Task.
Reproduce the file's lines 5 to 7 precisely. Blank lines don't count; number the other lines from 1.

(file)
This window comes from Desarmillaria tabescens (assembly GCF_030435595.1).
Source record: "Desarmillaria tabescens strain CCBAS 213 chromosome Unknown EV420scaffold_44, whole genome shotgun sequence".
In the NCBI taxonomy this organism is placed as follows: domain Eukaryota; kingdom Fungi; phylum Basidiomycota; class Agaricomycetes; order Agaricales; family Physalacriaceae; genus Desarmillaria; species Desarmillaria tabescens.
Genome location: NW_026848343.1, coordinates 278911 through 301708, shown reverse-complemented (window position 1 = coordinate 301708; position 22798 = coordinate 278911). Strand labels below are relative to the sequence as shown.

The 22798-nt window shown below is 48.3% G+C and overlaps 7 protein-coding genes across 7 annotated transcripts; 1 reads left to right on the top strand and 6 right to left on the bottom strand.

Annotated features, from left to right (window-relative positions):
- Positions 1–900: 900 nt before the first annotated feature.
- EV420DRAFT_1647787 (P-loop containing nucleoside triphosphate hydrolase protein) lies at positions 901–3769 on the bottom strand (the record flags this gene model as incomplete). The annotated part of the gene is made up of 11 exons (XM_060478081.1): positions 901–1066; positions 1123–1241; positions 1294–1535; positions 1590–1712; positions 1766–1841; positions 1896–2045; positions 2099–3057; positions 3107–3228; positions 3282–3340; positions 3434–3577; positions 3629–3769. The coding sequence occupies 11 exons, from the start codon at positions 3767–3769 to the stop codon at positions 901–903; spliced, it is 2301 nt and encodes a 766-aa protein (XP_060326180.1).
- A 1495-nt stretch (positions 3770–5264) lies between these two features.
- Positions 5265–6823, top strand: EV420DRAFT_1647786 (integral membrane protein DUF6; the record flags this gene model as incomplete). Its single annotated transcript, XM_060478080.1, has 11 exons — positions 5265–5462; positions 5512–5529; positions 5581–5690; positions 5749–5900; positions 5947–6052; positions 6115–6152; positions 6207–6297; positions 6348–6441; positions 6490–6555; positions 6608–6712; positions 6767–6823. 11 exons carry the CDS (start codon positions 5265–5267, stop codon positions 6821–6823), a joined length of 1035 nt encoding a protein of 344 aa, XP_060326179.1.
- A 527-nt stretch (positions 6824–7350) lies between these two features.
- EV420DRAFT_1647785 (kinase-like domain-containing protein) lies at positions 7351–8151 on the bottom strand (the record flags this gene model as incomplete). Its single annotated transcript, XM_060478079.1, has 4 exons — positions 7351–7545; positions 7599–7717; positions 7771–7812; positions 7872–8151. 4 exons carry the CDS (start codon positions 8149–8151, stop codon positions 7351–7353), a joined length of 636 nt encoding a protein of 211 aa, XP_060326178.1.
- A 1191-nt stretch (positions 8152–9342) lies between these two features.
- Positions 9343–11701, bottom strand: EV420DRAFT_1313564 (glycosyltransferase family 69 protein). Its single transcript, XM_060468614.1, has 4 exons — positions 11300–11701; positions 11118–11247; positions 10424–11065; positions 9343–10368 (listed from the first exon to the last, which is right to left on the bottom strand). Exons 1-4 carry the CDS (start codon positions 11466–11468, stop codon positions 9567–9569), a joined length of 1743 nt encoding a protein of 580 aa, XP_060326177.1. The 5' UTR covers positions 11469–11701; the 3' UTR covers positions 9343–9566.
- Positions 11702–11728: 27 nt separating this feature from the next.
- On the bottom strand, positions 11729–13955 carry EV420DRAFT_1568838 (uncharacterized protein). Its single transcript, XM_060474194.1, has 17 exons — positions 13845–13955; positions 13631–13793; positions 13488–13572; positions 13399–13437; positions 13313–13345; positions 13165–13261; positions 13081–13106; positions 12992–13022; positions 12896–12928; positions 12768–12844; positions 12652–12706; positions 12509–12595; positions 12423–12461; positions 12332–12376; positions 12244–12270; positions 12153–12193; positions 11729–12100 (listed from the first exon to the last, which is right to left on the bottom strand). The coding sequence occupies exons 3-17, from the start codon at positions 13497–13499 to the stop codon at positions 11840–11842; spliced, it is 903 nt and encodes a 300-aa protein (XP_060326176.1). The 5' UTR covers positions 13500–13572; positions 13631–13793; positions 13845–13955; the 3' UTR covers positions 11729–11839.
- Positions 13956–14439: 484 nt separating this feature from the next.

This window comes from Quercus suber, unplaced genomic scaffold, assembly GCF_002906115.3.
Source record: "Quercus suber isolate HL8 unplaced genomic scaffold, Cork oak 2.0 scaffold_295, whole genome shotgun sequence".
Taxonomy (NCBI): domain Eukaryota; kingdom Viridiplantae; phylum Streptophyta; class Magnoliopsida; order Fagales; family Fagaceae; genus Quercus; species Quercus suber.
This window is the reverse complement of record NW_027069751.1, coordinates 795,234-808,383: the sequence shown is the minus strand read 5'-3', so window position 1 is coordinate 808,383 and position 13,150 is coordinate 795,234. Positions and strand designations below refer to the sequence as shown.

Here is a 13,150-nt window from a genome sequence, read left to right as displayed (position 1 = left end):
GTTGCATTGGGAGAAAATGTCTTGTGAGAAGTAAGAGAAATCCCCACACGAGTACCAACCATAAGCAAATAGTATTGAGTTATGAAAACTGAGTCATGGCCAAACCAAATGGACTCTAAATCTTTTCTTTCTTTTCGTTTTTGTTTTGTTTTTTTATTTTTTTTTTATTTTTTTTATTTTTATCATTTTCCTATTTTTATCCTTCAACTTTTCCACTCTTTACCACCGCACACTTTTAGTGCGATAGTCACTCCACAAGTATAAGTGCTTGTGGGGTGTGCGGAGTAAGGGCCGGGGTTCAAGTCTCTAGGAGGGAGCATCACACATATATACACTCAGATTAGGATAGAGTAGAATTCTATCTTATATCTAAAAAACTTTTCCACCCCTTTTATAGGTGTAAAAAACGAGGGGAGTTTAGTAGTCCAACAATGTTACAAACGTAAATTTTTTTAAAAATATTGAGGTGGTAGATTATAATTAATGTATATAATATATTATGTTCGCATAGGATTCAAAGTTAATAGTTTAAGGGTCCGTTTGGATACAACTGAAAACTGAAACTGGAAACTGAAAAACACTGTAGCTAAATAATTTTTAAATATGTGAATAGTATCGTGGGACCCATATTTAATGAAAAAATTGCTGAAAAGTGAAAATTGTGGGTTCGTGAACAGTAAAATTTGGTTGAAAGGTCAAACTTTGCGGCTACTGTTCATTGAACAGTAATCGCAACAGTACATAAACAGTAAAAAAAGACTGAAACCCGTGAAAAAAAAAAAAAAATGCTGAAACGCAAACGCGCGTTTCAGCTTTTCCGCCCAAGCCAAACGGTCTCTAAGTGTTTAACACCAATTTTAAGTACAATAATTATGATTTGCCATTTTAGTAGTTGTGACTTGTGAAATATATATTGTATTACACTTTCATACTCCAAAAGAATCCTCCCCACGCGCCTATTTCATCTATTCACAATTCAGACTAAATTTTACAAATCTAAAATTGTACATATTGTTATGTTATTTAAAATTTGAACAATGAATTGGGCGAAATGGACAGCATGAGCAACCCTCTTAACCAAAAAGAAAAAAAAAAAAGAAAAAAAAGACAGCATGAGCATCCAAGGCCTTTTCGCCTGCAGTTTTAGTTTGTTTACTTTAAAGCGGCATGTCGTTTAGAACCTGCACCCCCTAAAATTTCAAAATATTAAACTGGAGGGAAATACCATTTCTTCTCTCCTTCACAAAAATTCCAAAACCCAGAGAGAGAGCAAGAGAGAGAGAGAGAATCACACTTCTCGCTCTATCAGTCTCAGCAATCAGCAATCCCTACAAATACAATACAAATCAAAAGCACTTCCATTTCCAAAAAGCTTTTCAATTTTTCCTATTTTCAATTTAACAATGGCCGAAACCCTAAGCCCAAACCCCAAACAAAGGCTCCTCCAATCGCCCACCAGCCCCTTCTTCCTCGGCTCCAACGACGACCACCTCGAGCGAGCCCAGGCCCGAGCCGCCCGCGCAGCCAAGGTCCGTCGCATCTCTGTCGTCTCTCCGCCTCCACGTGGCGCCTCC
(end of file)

The 22798-nt window shown below is 48.3% G+C and overlaps 7 protein-coding genes across 7 annotated transcripts; 1 reads left to right on the top strand and 6 right to left on the bottom strand.

Annotated features, from left to right (window-relative positions):
- Positions 1–900: 900 nt before the first annotated feature.